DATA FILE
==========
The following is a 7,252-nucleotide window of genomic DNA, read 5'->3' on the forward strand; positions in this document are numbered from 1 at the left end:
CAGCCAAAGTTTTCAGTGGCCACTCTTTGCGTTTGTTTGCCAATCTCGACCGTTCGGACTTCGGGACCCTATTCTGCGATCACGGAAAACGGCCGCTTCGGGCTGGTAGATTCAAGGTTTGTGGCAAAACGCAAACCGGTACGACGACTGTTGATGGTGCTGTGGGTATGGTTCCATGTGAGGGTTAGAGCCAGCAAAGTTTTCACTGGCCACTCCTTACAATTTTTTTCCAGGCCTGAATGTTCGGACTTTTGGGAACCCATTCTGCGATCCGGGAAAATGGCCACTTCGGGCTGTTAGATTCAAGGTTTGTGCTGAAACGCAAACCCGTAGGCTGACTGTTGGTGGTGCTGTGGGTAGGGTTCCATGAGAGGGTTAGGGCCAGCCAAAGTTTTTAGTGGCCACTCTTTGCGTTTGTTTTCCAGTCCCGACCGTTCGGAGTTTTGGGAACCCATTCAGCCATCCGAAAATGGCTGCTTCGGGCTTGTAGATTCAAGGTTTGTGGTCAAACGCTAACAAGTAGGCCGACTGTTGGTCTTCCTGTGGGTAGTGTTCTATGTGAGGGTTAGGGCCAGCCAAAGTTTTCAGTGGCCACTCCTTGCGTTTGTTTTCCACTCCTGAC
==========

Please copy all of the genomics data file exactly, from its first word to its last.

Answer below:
The following is a 7,252-nucleotide window of genomic DNA, read 5'->3' on the forward strand; positions in this document are numbered from 1 at the left end:
CAGCCAAAGTTTTCAGTGGCCACTCTTTGCGTTTGTTTGCCAATCTCGACCGTTCGGACTTCGGGACCCTATTCTGCGATCACGGAAAACGGCCGCTTCGGGCTGGTAGATTCAAGGTTTGTGGCAAAACGCAAACCGGTACGACGACTGTTGATGGTGCTGTGGGTATGGTTCCATGTGAGGGTTAGAGCCAGCAAAGTTTTCACTGGCCACTCCTTACAATTTTTTTCCAGGCCTGAATGTTCGGACTTTTGGGAACCCATTCTGCGATCCGGGAAAATGGCCACTTCGGGCTGTTAGATTCAAGGTTTGTGCTGAAACGCAAACCCGTAGGCTGACTGTTGGTGGTGCTGTGGGTAGGGTTCCATGAGAGGGTTAGGGCCAGCCAAAGTTTTTAGTGGCCACTCTTTGCGTTTGTTTTCCAGTCCCGACCGTTCGGAGTTTTGGGAACCCATTCAGCCATCCGAAAATGGCTGCTTCGGGCTTGTAGATTCAAGGTTTGTGGTCAAACGCTAACAAGTAGGCCGACTGTTGGTCTTCCTGTGGGTAGTGTTCTATGTGAGGGTTAGGGCCAGCCAAAGTTTTCAGTGGCCACTCCTTGCGTTTGTTTTCCACTCCTGAC